Eskimo bowline

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Eskimo bowline
EskimoBowline.jpg
NamesEskimo bowline, Sitka loop, anti-bowline, Cossack knot, Kalmyk loop
CategoryLoop
OriginAncient
Relatedbowline, sheet bend, double bowline, water bowline, spanish bowline, triple bowline, bowline on a bight, running bowline, poldo tackle, cowboy bowline
ReleasingNon-jamming
Typical usePlacing a loop which will be stretched wide open under load in the end of a rope

The Eskimo bowline is an 'anti-bowline' which is in a class of knots known as 'eye knots'. The eye is formed in the end of the rope to permit attachments/connections. The common (ABoK #1010) bowline is also an 'eye knot'. In the common bowline, the bight component forms around the 'standing part'. In contrast, the bight component of an anti-bowline forms around the ongoing eye-leg.

Eskimo bowline based on the method described by Geoffrey Budworth in The Illustrated Encyclopedia of Knots.[1] The tightened knot on the right takes on a trefoil crown shape.

The Eskimo bowline is best used in applications in which the loop will be stretched wide. In applications where the two legs of the loop are nearly parallel, a bowline is superior.

The structure of the knot was not identified by Clifford Ashley (in 1944). All of the maneuvers to tie this knot are generally in the opposite (or 'anti' direction) relative to the bowline.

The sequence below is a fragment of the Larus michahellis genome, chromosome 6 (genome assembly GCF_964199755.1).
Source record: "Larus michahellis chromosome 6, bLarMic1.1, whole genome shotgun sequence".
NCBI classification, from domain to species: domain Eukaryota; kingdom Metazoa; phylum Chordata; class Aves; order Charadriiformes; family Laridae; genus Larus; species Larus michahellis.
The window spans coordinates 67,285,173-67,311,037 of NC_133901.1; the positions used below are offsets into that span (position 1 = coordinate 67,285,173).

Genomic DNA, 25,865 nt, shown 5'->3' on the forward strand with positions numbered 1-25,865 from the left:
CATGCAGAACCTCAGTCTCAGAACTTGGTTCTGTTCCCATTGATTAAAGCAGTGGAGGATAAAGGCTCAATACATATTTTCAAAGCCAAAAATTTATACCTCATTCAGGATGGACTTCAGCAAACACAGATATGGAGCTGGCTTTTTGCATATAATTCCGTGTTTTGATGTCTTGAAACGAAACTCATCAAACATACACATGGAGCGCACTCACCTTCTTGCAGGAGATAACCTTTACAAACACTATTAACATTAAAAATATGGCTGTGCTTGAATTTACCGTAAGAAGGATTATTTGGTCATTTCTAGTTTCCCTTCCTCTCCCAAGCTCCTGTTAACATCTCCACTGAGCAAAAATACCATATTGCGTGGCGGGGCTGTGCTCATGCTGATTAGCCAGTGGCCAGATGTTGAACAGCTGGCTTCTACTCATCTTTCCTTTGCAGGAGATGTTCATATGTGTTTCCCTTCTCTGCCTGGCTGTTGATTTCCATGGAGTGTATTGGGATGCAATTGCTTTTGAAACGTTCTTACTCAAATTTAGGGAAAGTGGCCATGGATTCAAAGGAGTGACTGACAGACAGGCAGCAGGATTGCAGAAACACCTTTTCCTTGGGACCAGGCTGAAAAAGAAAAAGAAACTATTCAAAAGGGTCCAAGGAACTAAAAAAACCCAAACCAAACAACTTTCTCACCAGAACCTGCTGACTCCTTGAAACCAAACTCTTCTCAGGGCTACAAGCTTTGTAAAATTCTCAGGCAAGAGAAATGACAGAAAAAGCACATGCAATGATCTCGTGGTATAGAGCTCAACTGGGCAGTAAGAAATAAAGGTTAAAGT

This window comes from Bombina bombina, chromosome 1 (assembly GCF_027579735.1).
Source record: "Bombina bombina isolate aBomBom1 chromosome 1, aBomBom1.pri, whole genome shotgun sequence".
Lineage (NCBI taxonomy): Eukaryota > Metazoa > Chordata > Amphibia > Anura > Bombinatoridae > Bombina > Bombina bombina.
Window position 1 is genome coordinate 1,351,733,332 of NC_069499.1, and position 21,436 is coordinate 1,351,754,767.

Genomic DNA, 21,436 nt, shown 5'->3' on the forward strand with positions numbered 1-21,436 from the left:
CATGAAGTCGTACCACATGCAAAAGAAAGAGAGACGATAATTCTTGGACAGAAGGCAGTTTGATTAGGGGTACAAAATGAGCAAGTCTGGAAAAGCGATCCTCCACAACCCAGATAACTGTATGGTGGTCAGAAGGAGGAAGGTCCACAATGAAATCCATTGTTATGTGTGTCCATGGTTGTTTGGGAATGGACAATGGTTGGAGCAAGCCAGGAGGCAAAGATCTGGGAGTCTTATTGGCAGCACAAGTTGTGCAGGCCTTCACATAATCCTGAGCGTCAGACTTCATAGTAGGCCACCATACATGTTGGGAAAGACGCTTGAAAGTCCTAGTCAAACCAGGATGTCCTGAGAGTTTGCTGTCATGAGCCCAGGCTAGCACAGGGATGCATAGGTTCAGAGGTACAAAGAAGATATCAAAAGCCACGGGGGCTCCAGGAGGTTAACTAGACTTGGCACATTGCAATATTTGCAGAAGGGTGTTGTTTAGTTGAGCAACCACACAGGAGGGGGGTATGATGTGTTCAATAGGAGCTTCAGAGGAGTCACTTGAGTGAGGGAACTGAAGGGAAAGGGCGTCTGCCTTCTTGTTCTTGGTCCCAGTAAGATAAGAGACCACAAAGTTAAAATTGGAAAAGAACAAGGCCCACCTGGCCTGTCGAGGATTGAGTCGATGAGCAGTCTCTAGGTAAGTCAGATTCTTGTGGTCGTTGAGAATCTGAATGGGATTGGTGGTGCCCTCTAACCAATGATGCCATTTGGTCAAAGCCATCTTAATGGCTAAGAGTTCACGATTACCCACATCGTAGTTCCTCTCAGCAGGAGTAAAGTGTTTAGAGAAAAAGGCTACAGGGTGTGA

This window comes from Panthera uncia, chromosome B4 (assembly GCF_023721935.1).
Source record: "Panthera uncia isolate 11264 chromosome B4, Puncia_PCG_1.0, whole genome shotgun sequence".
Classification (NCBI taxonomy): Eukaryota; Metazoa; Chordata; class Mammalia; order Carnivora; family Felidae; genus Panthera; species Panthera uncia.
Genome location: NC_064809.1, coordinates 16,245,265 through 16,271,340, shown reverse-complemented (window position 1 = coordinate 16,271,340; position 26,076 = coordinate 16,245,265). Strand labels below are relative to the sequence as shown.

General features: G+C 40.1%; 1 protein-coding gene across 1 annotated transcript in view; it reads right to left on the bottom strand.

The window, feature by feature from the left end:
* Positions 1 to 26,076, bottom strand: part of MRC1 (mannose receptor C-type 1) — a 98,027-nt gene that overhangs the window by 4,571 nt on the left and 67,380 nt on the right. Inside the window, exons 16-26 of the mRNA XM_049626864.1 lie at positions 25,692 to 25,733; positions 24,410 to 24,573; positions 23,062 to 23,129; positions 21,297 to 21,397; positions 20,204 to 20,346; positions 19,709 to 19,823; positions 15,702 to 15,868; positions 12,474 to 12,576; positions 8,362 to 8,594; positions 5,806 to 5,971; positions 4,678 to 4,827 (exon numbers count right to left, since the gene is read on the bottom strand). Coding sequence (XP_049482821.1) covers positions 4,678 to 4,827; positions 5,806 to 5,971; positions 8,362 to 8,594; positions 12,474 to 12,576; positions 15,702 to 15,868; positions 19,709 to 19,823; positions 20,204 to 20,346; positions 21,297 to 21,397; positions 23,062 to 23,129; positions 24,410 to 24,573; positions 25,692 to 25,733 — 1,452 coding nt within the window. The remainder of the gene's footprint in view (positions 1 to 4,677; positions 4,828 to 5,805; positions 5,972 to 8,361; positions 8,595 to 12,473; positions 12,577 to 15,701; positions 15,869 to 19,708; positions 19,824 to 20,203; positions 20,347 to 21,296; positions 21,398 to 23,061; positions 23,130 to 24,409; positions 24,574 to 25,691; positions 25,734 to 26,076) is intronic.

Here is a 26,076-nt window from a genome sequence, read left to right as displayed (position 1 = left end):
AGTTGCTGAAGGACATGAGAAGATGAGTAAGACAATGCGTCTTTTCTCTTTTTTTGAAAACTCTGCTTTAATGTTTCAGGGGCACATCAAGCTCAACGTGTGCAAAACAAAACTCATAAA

Dan Lehman[who?] regards the general, bowline-like structure as an 'anti-bowline' in the sense of "anti-clockwise": in that with regard to the main nipping loop, the tail on returning from forming the eye is brought through this loop in the opposite direction relative to what is done for a bowline. When this knot is ring-loaded – and the knot effectively becomes an end-to-end knot – it is effectively a sheet bend. (The image above with red rope would result in an ends-opposite (and inferior) sheet bend; the version shown on the right side would give a same-side sheet bend (ABoK #1431). The common bowline when ring-loaded becomes effectively an inferior version of the Lapp bend, and so can slip and untie; the wrongly demeaned "left-handed"/"cowboy" bowline becomes the proper Lapp bend, and should hold.)[citation needed]

Sheet bend

A Cossack knot is another name for the same knot. A slipped version of the Cossack knot is called Kalmyk loop.[2][3]

See also[edit]

References[edit]

  1. ^ Budworth, Geoffrey (2002). The Illustrated Encyclopedia of Knots. Lyons Press. ISBN 978-1585746262.
  2. ^ Video on YouTube Tying video for Kalmyk loop
  3. ^ Video on YouTube Tying video for Kalmyk loop